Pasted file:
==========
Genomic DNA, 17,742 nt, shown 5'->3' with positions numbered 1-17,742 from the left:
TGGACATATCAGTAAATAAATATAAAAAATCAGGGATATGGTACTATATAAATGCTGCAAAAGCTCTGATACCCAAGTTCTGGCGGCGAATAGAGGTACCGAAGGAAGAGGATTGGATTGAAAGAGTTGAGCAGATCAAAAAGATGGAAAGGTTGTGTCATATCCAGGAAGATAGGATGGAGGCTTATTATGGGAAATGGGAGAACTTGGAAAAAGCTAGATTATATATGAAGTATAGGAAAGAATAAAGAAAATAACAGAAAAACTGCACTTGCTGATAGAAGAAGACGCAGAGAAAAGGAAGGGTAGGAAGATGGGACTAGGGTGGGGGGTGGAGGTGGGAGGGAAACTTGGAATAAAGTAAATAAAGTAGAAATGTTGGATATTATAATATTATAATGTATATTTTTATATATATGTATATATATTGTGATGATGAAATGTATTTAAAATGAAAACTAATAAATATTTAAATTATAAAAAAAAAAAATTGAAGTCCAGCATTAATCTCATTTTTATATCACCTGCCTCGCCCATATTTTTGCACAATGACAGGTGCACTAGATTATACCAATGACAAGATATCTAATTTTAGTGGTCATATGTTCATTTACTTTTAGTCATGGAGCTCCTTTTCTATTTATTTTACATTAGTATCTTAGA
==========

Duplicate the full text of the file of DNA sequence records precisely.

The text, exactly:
Genomic DNA, 17,742 nt, shown 5'->3' with positions numbered 1-17,742 from the left:
TGGACATATCAGTAAATAAATATAAAAAATCAGGGATATGGTACTATATAAATGCTGCAAAAGCTCTGATACCCAAGTTCTGGCGGCGAATAGAGGTACCGAAGGAAGAGGATTGGATTGAAAGAGTTGAGCAGATCAAAAAGATGGAAAGGTTGTGTCATATCCAGGAAGATAGGATGGAGGCTTATTATGGGAAATGGGAGAACTTGGAAAAAGCTAGATTATATATGAAGTATAGGAAAGAATAAAGAAAATAACAGAAAAACTGCACTTGCTGATAGAAGAAGACGCAGAGAAAAGGAAGGGTAGGAAGATGGGACTAGGGTGGGGGGTGGAGGTGGGAGGGAAACTTGGAATAAAGTAAATAAAGTAGAAATGTTGGATATTATAATATTATAATGTATATTTTTATATATATGTATATATATTGTGATGATGAAATGTATTTAAAATGAAAACTAATAAATATTTAAATTATAAAAAAAAAAAATTGAAGTCCAGCATTAATCTCATTTTTATATCACCTGCCTCGCCCATATTTTTGCACAATGACAGGTGCACTAGATTATACCAATGACAAGATATCTAATTTTAGTGGTCATATGTTCATTTACTTTTAGTCATGGAGCTCCTTTTCTATTTATTTTACATTAGTATCTTAGA